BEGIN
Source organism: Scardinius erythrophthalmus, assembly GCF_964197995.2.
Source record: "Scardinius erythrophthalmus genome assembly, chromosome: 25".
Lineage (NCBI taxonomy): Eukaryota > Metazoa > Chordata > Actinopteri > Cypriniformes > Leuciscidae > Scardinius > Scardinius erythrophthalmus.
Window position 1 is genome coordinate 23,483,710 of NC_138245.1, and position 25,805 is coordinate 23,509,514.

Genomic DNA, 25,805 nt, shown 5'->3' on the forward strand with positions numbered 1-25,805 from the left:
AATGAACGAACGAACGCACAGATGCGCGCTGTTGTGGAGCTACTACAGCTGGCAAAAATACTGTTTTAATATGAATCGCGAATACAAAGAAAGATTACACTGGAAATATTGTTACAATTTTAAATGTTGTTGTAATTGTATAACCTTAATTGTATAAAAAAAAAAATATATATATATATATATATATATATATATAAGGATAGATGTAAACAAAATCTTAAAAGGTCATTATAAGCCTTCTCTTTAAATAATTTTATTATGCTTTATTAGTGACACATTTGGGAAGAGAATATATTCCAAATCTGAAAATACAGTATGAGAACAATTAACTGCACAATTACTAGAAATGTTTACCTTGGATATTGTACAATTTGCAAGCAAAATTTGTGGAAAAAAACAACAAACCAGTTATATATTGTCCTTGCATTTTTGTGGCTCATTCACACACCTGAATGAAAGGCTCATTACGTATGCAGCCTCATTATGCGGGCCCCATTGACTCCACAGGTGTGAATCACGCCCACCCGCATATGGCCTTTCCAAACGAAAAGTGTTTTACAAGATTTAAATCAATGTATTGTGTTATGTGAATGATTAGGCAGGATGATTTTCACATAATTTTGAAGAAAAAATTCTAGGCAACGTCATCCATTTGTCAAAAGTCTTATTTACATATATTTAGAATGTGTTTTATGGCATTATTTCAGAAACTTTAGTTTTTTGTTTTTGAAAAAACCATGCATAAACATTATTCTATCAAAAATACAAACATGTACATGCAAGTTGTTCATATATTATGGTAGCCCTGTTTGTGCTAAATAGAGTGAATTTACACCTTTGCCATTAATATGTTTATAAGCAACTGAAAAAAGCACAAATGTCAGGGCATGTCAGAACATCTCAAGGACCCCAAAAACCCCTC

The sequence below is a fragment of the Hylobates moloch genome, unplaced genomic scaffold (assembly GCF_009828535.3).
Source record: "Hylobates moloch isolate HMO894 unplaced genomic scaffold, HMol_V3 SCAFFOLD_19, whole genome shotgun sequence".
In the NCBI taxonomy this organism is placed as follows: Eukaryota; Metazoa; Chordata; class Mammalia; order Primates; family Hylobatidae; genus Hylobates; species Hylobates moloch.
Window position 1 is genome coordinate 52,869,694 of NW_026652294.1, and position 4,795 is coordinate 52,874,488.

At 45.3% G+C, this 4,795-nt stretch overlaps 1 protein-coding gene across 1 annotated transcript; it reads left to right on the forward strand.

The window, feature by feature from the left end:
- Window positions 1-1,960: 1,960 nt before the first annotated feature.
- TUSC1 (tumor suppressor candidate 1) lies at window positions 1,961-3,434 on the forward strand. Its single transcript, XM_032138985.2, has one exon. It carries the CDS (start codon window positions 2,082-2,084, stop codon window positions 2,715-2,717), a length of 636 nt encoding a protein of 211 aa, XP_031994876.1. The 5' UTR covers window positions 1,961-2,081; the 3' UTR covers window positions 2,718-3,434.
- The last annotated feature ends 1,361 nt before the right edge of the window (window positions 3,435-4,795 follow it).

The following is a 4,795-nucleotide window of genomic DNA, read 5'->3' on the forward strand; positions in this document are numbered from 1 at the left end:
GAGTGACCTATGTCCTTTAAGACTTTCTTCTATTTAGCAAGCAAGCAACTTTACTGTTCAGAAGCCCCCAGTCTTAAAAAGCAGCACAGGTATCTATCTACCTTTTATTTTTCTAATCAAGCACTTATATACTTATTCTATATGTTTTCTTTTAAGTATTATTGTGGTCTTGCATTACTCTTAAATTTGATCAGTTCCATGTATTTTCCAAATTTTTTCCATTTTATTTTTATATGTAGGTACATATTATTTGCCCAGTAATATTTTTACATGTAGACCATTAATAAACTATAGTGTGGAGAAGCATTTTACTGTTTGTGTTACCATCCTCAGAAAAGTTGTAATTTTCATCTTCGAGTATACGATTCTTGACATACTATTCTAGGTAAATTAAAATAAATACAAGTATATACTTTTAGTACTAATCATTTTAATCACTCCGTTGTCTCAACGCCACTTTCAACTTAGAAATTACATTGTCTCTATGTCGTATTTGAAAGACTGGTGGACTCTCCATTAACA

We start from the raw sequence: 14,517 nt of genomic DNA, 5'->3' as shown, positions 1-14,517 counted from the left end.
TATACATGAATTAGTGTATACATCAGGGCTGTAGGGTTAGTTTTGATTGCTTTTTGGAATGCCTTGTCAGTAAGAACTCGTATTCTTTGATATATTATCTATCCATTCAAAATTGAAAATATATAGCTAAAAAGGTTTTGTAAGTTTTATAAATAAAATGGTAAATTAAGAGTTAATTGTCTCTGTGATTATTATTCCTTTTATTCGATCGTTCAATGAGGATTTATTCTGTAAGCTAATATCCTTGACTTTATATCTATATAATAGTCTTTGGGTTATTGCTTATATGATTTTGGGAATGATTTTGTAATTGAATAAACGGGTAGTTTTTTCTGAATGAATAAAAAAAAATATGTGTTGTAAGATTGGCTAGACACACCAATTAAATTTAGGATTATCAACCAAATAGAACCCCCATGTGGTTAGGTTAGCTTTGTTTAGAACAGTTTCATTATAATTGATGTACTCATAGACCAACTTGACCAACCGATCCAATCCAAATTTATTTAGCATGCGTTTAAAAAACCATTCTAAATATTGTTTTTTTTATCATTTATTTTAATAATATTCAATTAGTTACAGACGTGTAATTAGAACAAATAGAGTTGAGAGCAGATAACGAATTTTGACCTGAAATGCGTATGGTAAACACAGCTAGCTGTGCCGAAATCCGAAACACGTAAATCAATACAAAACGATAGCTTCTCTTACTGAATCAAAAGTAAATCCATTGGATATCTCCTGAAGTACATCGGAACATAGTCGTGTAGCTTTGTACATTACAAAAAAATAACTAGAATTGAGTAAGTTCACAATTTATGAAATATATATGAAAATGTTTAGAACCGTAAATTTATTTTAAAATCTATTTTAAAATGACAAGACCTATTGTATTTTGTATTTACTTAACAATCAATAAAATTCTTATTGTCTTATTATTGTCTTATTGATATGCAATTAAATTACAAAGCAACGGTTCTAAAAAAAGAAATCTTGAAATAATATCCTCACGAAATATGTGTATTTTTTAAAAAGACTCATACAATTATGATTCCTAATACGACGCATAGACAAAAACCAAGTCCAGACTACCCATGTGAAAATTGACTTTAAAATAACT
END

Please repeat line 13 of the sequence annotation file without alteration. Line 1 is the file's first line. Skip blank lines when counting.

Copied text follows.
- Window positions 1-1,960: 1,960 nt before the first annotated feature.